This week’s provocative question was spurred by the recent headlines about R. Kelly and Michael Jackson. A Lifetime docuseries, “Surviving R. Kelly,” along with Kelly’s bizarre interview with Gayle King of CBS News, has sparked renewed interest in allegations of sexual abuse, manipulation, and inappropriate encounters with girls and young women. And HBO’s documentary about Michael Jackson, “Leaving Neverland,” which focuses on his alleged sexual abuses of young boys, has also put his inappropriate sexual proclivities under the spotlight.

As a result of the highly inappropriate behavior of these two artists, many radio stations have ceased playing their recordings and people are removing their songs from their personal playlists.

So, my question this week is about whether or not you think it’s possible to separate the art from the artist.

“When you learn about highly regarded artists being accused of inappropriate sexual behavior, especially with minors, can you separate the artists from their art, or would you refuse to listen to, watch, or read the artists’ works?”

If you choose to participate, write a post with your response to the question. Once you are done, tag your post with #FPQ and create a pingback to this post if you are on WordPress. Or you can simply include a link to your post in the comments.

And most important, have fun.

Fandango’s Provocative Question #17

FPQEach week I will pose what I think is a provocative question for your consideration. By provocative, I don’t mean a question that will cause annoyance or anger. Nor do I mean a question intended to arouse sexual desire or interest.

What I do mean is a question that is likely to get you to think, to be creative, and to provoke a response. Hopefully a positive response.

Earlier this week I wrote a post I called The Life and Death Paradox. It covered three rather provocative topics: abortion, sex education, and the death penalty. Not surprisingly, that post generated some very provocative comments. So that’s gonna be a tough act to follow.

This week’s provocative question came to mind when my son asked me a question. He wanted to know where we lived when I sold my motorcycle, and I couldn’t remember whether it was in New Jersey or Pennsylvania. I tried and tried, but came up empty. I couldn’t even recall the last time I rode it.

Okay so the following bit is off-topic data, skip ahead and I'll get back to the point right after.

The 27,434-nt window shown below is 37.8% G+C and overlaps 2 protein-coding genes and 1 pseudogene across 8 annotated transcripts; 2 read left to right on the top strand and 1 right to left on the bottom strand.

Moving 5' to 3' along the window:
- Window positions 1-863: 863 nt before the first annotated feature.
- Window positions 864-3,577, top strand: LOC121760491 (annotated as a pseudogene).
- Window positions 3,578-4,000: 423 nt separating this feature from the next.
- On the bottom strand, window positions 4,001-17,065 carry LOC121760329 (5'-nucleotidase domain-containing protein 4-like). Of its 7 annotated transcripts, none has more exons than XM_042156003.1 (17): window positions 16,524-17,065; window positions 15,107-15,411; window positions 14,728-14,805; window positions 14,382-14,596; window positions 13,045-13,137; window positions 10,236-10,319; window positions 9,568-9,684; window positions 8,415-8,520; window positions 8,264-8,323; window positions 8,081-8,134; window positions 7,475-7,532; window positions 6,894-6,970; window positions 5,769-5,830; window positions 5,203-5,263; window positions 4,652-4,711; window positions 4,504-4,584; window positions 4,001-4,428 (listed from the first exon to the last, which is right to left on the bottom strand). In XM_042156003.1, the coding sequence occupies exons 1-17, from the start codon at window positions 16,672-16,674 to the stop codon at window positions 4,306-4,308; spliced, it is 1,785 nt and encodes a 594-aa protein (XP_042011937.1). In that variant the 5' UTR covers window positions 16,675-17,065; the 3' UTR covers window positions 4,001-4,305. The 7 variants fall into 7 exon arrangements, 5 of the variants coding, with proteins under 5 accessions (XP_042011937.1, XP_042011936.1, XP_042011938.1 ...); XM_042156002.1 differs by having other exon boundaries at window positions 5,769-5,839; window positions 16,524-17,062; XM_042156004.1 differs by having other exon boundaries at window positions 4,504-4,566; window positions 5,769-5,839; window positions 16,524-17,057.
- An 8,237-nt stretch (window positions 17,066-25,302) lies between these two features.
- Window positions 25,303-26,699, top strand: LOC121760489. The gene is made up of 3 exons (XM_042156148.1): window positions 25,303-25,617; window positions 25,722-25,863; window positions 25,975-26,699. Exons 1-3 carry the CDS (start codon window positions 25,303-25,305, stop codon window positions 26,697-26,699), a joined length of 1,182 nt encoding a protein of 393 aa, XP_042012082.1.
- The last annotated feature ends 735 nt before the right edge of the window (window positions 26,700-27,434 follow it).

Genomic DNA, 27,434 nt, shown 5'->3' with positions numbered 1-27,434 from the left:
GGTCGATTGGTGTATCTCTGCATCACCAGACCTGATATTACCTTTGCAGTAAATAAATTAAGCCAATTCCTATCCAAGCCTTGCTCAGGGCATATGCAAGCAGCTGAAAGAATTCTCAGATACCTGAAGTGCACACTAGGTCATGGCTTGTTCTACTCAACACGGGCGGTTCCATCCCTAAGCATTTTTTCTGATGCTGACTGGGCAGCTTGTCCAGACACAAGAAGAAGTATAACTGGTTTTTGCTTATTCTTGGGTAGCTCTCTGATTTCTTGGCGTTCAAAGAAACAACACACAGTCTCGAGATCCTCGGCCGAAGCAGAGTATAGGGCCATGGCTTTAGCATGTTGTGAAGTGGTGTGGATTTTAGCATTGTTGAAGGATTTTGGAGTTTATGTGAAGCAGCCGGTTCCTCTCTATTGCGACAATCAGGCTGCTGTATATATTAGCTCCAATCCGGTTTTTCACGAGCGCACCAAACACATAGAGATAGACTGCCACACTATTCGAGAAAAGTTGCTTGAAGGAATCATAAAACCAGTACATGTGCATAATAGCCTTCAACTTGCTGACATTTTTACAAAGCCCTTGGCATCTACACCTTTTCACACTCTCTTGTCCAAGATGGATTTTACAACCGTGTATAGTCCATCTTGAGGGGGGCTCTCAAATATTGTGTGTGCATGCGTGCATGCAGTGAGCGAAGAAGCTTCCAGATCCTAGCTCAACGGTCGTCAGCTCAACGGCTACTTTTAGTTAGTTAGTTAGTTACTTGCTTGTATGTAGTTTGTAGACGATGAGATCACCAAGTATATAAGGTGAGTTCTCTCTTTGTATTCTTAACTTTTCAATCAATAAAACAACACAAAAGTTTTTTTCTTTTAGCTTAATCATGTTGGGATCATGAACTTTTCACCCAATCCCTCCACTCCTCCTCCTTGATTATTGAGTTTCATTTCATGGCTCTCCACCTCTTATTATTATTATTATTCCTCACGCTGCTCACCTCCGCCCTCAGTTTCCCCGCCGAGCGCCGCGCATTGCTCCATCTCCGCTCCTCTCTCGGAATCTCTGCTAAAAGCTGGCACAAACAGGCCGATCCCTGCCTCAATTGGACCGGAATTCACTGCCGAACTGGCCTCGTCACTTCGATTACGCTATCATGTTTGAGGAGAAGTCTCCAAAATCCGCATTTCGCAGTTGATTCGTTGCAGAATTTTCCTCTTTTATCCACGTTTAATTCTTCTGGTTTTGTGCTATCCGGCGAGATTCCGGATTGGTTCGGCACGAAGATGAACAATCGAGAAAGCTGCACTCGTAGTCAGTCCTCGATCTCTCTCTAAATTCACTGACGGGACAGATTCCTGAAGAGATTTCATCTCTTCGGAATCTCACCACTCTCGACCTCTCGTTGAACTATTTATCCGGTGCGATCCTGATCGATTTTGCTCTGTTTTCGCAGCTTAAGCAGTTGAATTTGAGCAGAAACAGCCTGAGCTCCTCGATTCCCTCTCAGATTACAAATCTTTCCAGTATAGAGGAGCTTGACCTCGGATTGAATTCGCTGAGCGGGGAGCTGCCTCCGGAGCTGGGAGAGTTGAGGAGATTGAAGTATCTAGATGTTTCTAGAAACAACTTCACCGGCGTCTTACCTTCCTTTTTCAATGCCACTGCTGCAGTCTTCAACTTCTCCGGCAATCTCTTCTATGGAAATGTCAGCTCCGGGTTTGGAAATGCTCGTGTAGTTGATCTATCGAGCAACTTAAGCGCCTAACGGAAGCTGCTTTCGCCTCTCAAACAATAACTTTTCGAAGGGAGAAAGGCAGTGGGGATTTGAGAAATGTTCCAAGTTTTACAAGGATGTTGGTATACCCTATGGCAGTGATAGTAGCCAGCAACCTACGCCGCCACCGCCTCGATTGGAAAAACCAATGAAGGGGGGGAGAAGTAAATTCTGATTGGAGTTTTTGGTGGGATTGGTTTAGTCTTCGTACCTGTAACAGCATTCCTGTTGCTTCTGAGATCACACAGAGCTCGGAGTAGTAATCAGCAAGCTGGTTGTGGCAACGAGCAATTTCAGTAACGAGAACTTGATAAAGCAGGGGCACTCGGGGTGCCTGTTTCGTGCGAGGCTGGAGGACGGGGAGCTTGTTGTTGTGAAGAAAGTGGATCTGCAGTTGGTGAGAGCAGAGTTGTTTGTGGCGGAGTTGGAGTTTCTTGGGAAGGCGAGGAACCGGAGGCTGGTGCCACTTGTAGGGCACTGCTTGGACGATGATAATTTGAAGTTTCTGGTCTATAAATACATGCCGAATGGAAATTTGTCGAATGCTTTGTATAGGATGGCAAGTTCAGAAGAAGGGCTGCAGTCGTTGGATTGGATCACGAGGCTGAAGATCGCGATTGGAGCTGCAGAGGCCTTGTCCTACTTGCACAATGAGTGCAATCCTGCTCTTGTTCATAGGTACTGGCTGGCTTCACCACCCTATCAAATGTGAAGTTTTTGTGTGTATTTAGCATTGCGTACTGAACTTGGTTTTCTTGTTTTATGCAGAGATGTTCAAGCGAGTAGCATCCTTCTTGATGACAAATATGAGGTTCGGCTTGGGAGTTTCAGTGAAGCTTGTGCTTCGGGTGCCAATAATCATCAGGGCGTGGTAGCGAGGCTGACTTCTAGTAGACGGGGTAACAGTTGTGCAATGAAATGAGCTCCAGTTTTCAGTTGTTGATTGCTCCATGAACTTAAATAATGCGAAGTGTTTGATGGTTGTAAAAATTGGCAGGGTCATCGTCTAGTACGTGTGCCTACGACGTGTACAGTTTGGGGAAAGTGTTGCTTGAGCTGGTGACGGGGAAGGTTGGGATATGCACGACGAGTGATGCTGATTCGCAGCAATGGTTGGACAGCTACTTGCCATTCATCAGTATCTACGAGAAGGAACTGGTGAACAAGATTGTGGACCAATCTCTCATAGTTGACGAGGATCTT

So, I decided to ask a question about human memory, which has been shown to be incredibly unreliable. With that in mind, here is this week’s provocative question:

“How do you know which of your memories are genuine and which have been altered over time or even made up?”

If you choose to participate, write a post with your response to the question. Once you are done, tag your post with #FPQ and create a pingback to this post if you are on WordPress. Or you can simply include a link to your post in the comments.

And most important, have fun.

Fandango’s Provocative Question #16

FPQEach week I will pose what I think is a provocative question for your consideration. By provocative, I don’t mean a question that will cause annoyance or anger. Nor do I mean a question intended to arouse sexual desire or interest.

What I do mean is a question that is likely to get you to think, to be creative, and to provoke a response. Hopefully a positive response.

This week’s provocative question came to mind when I started to work on our federal taxes this week. My wife said, “I don’t want any of our tax dollars to go to pay for Trump’s goddam vanity wall.” Unfortunately, we taxpayers don’t have the ability to earmark how our tax dollars are — or are not — spent. And so my wife’s comment gave me fodder for this week’s provocative question:

“Should tax payers have the option to explicitly say what they don’t want their tax dollars spent on?”

What do you think? What areas, if any, would you wish to exclude yout tax dollars from paying for?

If you choose to participate, write a post with your response to the question. Once you are done, tag your post with #FPQ and create a pingback to this post if you are on WordPress. Or you can simply include a link to your post in the comments.

And most important, have fun.